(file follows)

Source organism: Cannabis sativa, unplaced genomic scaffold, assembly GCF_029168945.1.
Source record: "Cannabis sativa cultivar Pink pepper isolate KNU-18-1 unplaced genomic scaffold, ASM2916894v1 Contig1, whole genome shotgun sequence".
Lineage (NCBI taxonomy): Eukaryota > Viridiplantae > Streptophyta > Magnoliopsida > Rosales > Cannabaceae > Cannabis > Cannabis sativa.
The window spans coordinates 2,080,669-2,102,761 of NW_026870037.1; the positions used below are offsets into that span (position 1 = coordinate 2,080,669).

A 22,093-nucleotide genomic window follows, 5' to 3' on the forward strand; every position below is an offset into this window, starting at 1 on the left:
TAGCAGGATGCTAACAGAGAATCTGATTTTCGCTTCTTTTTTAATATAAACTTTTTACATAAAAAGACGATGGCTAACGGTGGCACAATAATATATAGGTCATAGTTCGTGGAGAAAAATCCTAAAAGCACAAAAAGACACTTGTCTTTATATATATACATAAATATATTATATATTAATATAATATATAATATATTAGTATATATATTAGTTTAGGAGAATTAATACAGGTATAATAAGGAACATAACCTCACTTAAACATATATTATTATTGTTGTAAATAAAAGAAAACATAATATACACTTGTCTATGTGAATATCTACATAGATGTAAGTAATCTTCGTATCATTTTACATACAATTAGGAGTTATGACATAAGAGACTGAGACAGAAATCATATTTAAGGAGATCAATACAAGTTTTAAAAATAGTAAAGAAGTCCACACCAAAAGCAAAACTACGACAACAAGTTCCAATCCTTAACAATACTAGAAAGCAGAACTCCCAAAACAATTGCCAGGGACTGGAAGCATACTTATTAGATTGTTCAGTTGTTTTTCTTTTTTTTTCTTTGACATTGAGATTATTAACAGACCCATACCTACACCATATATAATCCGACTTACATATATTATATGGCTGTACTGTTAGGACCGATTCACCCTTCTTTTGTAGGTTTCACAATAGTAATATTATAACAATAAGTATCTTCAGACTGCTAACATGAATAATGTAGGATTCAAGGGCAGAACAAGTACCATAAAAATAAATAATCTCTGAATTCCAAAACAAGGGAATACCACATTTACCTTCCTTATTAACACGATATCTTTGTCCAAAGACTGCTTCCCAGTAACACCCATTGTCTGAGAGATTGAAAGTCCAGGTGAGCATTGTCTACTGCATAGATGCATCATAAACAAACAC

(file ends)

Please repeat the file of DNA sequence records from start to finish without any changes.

Source organism: Cannabis sativa, unplaced genomic scaffold, assembly GCF_029168945.1.
Source record: "Cannabis sativa cultivar Pink pepper isolate KNU-18-1 unplaced genomic scaffold, ASM2916894v1 Contig1, whole genome shotgun sequence".
Lineage (NCBI taxonomy): Eukaryota > Viridiplantae > Streptophyta > Magnoliopsida > Rosales > Cannabaceae > Cannabis > Cannabis sativa.
The window spans coordinates 2,080,669-2,102,761 of NW_026870037.1; the positions used below are offsets into that span (position 1 = coordinate 2,080,669).

A 22,093-nucleotide genomic window follows, 5' to 3' on the forward strand; every position below is an offset into this window, starting at 1 on the left:
TAGCAGGATGCTAACAGAGAATCTGATTTTCGCTTCTTTTTTAATATAAACTTTTTACATAAAAAGACGATGGCTAACGGTGGCACAATAATATATAGGTCATAGTTCGTGGAGAAAAATCCTAAAAGCACAAAAAGACACTTGTCTTTATATATATACATAAATATATTATATATTAATATAATATATAATATATTAGTATATATATTAGTTTAGGAGAATTAATACAGGTATAATAAGGAACATAACCTCACTTAAACATATATTATTATTGTTGTAAATAAAAGAAAACATAATATACACTTGTCTATGTGAATATCTACATAGATGTAAGTAATCTTCGTATCATTTTACATACAATTAGGAGTTATGACATAAGAGACTGAGACAGAAATCATATTTAAGGAGATCAATACAAGTTTTAAAAATAGTAAAGAAGTCCACACCAAAAGCAAAACTACGACAACAAGTTCCAATCCTTAACAATACTAGAAAGCAGAACTCCCAAAACAATTGCCAGGGACTGGAAGCATACTTATTAGATTGTTCAGTTGTTTTTCTTTTTTTTTCTTTGACATTGAGATTATTAACAGACCCATACCTACACCATATATAATCCGACTTACATATATTATATGGCTGTACTGTTAGGACCGATTCACCCTTCTTTTGTAGGTTTCACAATAGTAATATTATAACAATAAGTATCTTCAGACTGCTAACATGAATAATGTAGGATTCAAGGGCAGAACAAGTACCATAAAAATAAATAATCTCTGAATTCCAAAACAAGGGAATACCACATTTACCTTCCTTATTAACACGATATCTTTGTCCAAAGACTGCTTCCCAGTAACACCCATTGTCTGAGAGATTGAAAGTCCAGGTGAGCATTGTCTACTGCATAGATGCATCATAAACAAACAC